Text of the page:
Carl Zimmer on “The Loom” describes recent work on the phylogenetic tree. Researchers have looked at vertical and horizontal transmission of genetic information in various bacteria.
I would like to focus on a particular aspect of the findings, namely the scale free nature of the horizontal gene transfer networks. People may remember the scale free networks in RNA for instance and how such networks have some very important properties. Scale free networks can be explained through the simple process of duplication and preferential attachment. In this case, the researchers showed that the horizontal ‘vines’ of the tree form scale free networks.
One property of scale-free networks is their “small-world” nature: travelling from one node to any other is very fast. (Other small-world networks include social networks, the internet and air-travel connections.) These characteristics allow the hubs to serve as bacterial “gene banks”, providing a medium to acquire and redistribute genes in microbial communities. “This has important implications for our understanding of horizontal gene transfer because, in small-world networks, the shortest path between any two network nodes is relatively small: in other words, a gene can rapidly be disseminated from organism to organism through very few horizontal gene transfer events,” explains Christos Ouzounis. A few species, including beneficial nitrogen-fixing soil bacteria, appear to be “champions” of horizontal gene transfer; “it’s entirely possible that apparently harmless organisms are quietly spreading antibiotic resistance under our feet,” concludes Christos Ouzounis.
ID proponents have often described the horizontal transfer as being problematic for the tree of life concept or Darwinian evolution. First of all the researchers showed that “vertical inheritance constitutes the bulk of gene transfer on the tree of life”. Secondly, the press release observes that “Thus, although the distribution of most of the gene families present today can be explained by the classical theory of evolution by descent, anomalies of these patterns are revealed by the ï¿½minority reportï¿½ of horizontal exchange.”
The net of life: Reconstructing the microbial phylogenetic network Victor Kunin1, Leon Goldovsky, Nikos Darzentas and Christos A. Ouzounis2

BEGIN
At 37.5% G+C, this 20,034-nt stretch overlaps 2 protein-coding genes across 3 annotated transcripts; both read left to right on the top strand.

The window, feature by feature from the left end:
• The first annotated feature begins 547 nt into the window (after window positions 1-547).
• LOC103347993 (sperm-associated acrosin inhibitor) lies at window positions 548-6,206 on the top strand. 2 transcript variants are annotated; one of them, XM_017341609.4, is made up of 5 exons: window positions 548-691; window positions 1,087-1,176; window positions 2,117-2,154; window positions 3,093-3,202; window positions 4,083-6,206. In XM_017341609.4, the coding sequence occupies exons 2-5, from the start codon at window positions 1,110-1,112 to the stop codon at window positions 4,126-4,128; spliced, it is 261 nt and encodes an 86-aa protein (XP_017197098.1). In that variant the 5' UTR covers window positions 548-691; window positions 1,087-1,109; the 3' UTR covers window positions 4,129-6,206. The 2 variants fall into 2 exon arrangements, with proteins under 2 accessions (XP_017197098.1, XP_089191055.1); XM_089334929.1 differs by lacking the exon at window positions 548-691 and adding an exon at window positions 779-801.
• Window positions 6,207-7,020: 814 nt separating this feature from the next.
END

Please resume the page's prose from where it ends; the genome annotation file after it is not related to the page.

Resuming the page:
AbstractIt has previously been suggested that the phylogeny of microbial species might be better described as a network containing vertical and horizontal gene transfer (HGT) events. Yet, all phylogenetic reconstructions so far have presented microbial trees rather than networks. Here, we present a first attempt to reconstruct such an evolutionary network, which we term the “net of life.” We use available tree reconstruction methods to infer vertical inheritance, and use an ancestral state inference algorithm to map HGT events on the tree. We also describe a weighting scheme used to estimate the number of genes exchanged between pairs of organisms. We demonstrate that vertical inheritance constitutes the bulk of gene transfer on the tree of life. We term the bulk of horizontal gene flow between tree nodes as “vines,” and demonstrate that multiple but mostly tiny vines interconnect the tree. Our results strongly suggest that the HGT network is a scale-free graph, a finding with important implications for genome evolution. We propose that genes might propagate extremely rapidly across microbial species through the HGT network, using certain organisms as hubs.
A very readable Senior Thesis on scale free networks can be found here
Elizabeth Rach wrote:
In this paper, I will present three possible models that offer potential insights into the mechanisms underlying power law distributions for gene family sizes: the Preferential Attachment Model, the Branching Process With Immigration Model, and the Birth Death and Innovation Model.